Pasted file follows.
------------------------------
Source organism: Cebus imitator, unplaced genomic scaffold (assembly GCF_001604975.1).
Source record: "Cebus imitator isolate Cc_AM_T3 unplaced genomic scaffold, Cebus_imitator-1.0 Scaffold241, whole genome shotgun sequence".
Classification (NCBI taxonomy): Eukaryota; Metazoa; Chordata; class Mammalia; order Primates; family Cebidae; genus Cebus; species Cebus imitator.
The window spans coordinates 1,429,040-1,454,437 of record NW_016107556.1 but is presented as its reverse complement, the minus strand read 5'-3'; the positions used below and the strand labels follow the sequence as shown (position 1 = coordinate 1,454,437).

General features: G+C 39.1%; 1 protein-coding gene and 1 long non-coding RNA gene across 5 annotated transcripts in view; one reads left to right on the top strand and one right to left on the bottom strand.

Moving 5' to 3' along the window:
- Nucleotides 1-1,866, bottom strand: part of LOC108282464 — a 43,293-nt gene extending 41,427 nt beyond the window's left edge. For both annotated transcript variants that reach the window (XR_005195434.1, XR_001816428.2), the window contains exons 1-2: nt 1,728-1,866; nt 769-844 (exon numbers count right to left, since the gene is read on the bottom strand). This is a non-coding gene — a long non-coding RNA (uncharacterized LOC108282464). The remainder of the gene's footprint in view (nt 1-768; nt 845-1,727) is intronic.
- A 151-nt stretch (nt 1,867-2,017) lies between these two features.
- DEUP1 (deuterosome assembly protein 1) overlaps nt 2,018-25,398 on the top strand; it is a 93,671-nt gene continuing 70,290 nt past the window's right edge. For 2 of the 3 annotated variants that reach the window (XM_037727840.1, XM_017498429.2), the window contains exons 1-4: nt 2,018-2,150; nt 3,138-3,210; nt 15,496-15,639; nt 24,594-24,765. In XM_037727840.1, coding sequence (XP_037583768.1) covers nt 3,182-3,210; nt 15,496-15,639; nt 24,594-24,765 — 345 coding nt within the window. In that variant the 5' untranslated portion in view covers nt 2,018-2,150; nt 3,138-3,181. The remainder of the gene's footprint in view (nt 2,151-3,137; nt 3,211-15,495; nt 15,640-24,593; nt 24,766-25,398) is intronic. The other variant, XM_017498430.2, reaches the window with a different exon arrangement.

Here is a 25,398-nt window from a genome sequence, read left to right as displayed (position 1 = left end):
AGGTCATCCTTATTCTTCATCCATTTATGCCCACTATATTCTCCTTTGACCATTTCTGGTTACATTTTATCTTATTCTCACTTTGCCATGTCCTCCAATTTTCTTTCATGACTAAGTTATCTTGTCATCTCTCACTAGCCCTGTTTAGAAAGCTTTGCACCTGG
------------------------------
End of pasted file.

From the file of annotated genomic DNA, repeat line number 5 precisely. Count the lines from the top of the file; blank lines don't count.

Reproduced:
General features: G+C 39.1%; 1 protein-coding gene and 1 long non-coding RNA gene across 5 annotated transcripts in view; one reads left to right on the top strand and one right to left on the bottom strand.